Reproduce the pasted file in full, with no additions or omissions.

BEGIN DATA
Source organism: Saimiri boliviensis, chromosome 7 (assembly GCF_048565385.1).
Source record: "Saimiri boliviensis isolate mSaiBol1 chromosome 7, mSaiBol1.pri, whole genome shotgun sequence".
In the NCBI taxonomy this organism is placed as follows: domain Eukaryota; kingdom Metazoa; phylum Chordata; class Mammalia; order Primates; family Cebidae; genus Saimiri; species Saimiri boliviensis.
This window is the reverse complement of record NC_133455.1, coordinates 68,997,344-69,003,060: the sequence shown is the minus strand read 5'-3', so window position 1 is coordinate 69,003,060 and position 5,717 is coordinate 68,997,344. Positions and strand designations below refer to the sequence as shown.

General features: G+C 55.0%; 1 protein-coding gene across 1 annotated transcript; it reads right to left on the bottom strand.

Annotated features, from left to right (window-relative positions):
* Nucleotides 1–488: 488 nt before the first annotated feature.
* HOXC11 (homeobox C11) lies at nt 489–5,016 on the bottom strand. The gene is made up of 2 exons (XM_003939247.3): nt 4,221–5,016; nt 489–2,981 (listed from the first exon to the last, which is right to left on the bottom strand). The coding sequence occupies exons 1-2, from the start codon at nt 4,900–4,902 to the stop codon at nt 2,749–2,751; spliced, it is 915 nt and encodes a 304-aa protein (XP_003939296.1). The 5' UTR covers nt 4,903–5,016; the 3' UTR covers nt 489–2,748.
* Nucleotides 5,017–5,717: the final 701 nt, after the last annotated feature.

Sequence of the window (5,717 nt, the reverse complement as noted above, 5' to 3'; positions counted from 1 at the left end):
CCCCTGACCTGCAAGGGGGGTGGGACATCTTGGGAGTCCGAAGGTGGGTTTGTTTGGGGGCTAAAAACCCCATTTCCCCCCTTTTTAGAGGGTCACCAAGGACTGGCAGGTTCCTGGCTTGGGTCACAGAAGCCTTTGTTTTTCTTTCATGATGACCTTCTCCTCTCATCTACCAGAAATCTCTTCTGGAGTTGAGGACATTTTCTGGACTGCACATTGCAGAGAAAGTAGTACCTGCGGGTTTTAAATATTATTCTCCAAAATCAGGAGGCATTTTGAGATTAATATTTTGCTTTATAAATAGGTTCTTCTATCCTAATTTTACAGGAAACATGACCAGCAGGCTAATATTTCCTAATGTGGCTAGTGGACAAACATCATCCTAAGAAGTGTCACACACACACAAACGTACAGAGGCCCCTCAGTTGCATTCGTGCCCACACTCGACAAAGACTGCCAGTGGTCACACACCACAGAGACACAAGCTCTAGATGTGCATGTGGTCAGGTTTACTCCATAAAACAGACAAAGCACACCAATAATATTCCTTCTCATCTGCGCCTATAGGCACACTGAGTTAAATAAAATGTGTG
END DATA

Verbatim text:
Source organism: Saimiri boliviensis, chromosome 7 (assembly GCF_048565385.1).
Source record: "Saimiri boliviensis isolate mSaiBol1 chromosome 7, mSaiBol1.pri, whole genome shotgun sequence".
In the NCBI taxonomy this organism is placed as follows: domain Eukaryota; kingdom Metazoa; phylum Chordata; class Mammalia; order Primates; family Cebidae; genus Saimiri; species Saimiri boliviensis.
This window is the reverse complement of record NC_133455.1, coordinates 68,997,344-69,003,060: the sequence shown is the minus strand read 5'-3', so window position 1 is coordinate 69,003,060 and position 5,717 is coordinate 68,997,344. Positions and strand designations below refer to the sequence as shown.

General features: G+C 55.0%; 1 protein-coding gene across 1 annotated transcript; it reads right to left on the bottom strand.

Annotated features, from left to right (window-relative positions):
* Nucleotides 1–488: 488 nt before the first annotated feature.
* HOXC11 (homeobox C11) lies at nt 489–5,016 on the bottom strand. The gene is made up of 2 exons (XM_003939247.3): nt 4,221–5,016; nt 489–2,981 (listed from the first exon to the last, which is right to left on the bottom strand). The coding sequence occupies exons 1-2, from the start codon at nt 4,900–4,902 to the stop codon at nt 2,749–2,751; spliced, it is 915 nt and encodes a 304-aa protein (XP_003939296.1). The 5' UTR covers nt 4,903–5,016; the 3' UTR covers nt 489–2,748.
* Nucleotides 5,017–5,717: the final 701 nt, after the last annotated feature.

Sequence of the window (5,717 nt, the reverse complement as noted above, 5' to 3'; positions counted from 1 at the left end):
CCCCTGACCTGCAAGGGGGGTGGGACATCTTGGGAGTCCGAAGGTGGGTTTGTTTGGGGGCTAAAAACCCCATTTCCCCCCTTTTTAGAGGGTCACCAAGGACTGGCAGGTTCCTGGCTTGGGTCACAGAAGCCTTTGTTTTTCTTTCATGATGACCTTCTCCTCTCATCTACCAGAAATCTCTTCTGGAGTTGAGGACATTTTCTGGACTGCACATTGCAGAGAAAGTAGTACCTGCGGGTTTTAAATATTATTCTCCAAAATCAGGAGGCATTTTGAGATTAATATTTTGCTTTATAAATAGGTTCTTCTATCCTAATTTTACAGGAAACATGACCAGCAGGCTAATATTTCCTAATGTGGCTAGTGGACAAACATCATCCTAAGAAGTGTCACACACACACAAACGTACAGAGGCCCCTCAGTTGCATTCGTGCCCACACTCGACAAAGACTGCCAGTGGTCACACACCACAGAGACACAAGCTCTAGATGTGCATGTGGTCAGGTTTACTCCATAAAACAGACAAAGCACACCAATAATATTCCTTCTCATCTGCGCCTATAGGCACACTGAGTTAAATAAAATGTGTG